• Once a suitable partner is identified, determining the most effective way to collaboratively serve the client base.
    • Determine the division of responsibilities for each aspect of the service or product between the partners.
    • Establish which areas to concentrate on your core strengths, where to utilize your expertise, and what to delegate to your partners.

Partnerships are vital as they allow for the sharing of risks and expenses, maintaining a competitive edge in the fast-changing financial sector, capitalizing on combined expertise, and accelerating innovation

Navigating through change

Change management is critical in wealth management to stay agile, meet evolving client needs and respond flexibly to global financial landscape changes.
To manage change efficiently, wealth managers should consider steps like:

  • Fostering a Culture of Adaptability: Embrace a culture that values adaptability, resilience, and continuous learning across all levels in the organization. This could involve leadership demonstrating commitment to new platforms and conducting regular training sessions.
  • Implementing a Robust Framework: Use a robust framework for assessing, planning and executing change initiatives. This ensures alignment with broader business objectives. For instance, establish a structured approach to integrate digital assets into the bank's offering that includes market analysis, risk assessment, compliance checks, and clear guidelines for advising clients
  • Effective Communication Channels: Provide efficient communication channels for information dissemination and feedback collection. This could involve establishing a communication plan, detailing how changes are communicated to clients and staff, and how feedback is gathered to refine the system.

By utilizing efficient change management tools and methodologies alongside fostering an agile culture, wealth managers can navigate through changes more effectively. This will aid in the successful transition to a hybrid engagement model that best serves their diverse client segments.

Applying compliance measures and mitigating data privacy concerns

In the digital-centered, hybrid engagement model, data security and privacy are critical. The aim is to safeguard sensitive client information and adhere to regulatory standards to prevent financial misconduct and breaches.
The following essentials should be addressed for data protection and compliance:
• Robust Technological Infrastructure: Implement a secure, advanced technological infrastructure that can defend against threats through data encryption, multi-factor authentication, and robust firewalls.

  • Regular Audits: Perform both internal and external audits to ensure continuous adherence to data protection measures and identify areas of improvement.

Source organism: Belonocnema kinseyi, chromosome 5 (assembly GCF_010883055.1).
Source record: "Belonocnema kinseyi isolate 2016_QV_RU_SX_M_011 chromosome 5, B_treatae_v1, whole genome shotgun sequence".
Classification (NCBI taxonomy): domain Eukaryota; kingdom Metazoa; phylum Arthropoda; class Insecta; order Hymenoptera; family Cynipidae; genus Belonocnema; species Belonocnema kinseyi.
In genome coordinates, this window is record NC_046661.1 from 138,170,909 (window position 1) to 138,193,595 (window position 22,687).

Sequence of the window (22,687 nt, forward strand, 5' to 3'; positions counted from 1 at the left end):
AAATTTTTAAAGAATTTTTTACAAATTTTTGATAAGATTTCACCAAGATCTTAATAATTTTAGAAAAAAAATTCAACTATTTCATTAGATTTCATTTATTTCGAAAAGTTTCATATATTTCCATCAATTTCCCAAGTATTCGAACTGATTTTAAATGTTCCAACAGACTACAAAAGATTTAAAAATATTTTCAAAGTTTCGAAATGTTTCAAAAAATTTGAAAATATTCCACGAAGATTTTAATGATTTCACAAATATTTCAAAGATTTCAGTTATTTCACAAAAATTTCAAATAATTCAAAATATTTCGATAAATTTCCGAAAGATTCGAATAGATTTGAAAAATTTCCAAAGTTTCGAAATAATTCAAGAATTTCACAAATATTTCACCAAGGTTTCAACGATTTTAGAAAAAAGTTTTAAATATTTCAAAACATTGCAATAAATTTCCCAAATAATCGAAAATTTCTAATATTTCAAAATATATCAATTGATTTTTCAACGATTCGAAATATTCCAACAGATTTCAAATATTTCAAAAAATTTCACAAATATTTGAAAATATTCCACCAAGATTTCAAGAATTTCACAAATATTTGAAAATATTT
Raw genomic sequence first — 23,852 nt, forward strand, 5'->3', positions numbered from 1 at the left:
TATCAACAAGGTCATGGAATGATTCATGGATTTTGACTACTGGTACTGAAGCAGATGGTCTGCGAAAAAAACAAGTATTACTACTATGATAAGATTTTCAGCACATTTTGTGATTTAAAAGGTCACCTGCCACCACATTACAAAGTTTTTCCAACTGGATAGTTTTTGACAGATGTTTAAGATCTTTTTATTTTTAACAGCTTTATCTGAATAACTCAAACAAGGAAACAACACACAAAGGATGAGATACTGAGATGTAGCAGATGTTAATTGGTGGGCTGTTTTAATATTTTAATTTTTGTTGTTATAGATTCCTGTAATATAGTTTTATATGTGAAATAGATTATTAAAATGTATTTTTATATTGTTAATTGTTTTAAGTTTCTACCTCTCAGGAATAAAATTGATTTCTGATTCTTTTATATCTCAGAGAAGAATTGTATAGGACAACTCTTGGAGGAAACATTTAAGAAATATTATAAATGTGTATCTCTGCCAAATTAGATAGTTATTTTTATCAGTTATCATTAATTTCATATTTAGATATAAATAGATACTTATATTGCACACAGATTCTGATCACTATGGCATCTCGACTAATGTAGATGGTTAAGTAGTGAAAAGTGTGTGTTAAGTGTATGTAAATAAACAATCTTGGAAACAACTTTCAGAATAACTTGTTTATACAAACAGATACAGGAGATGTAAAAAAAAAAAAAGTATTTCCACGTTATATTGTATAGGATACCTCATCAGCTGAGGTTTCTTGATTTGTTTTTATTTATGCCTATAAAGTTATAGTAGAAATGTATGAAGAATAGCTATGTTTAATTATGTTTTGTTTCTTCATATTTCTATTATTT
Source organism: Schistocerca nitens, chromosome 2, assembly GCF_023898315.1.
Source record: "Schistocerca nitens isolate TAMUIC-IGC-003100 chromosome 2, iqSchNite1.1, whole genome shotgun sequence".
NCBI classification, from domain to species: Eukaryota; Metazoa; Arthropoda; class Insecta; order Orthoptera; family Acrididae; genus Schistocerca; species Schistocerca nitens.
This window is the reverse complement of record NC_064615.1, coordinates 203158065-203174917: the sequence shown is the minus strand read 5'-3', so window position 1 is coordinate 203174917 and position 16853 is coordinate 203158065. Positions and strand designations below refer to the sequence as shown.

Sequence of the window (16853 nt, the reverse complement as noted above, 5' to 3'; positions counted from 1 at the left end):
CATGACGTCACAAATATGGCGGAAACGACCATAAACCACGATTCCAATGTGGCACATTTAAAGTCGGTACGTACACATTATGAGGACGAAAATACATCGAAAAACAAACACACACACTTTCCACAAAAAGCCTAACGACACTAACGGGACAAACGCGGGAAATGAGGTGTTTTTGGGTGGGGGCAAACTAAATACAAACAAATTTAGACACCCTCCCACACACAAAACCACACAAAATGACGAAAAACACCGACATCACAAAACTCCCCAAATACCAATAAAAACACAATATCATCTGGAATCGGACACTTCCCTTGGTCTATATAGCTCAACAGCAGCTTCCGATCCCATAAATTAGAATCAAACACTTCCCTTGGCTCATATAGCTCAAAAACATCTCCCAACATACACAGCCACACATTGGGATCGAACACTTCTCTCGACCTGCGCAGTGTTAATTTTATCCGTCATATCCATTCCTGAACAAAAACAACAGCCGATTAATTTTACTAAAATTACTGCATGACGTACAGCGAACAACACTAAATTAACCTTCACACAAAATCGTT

• Cultural Emphasis on Data Privacy: Promote an organizational culture prioritizing data privacy with staff training in technical and ethical aspects of data protection.
  • Access Controls: Establish strict access controls and authentication methods to limit data access to authorized personnel.
  • Incident Response Plan: Develop a detailed incident response plan to address data breaches or security incidents promptly and effectively.
  • Vendor Due Diligence: Conduct due diligence on third-party vendors and service providers to ensure their adherence to robust data privacy and security standards.

Clients should also play an active role in protecting their data through strong passwords, multi-factor authentication, and awareness of cybersecurity best practices. Blockchain technology can further enhance security.
Stringent compliance measures combined with proactive client engagement can effectively mitigate data privacy concerns, creating a secure digital environment aligned with regulatory requirements.



In conclusion, the wealth management sector is undergoing significant changes. The increasing pressure on profit margins, the impending intergenerational wealth transfer, and the rise of technology are reshaping the market. The traditional 'white glove service' is proving to be costly and not scalable enough to cater to the new customer segments.
The future of wealth management lies in successfully integrating high-tech and high-touch elements within a hybrid engagement model, creating a customized digital-hybrid experience tailored to each client group's preferences.
However, Wealth managers are facing challenges to adopt the hybrid engagement model in strategical, technological, financial, organizational, regulatory levels. To navigate these challenges, CORE provides a strategic framework that will empower wealth managers to navigate market shifts and continue to thrive in the evolving financial landscape.

Questions? Speak to our experts

Reference items

Expert EN - Dominik Siebert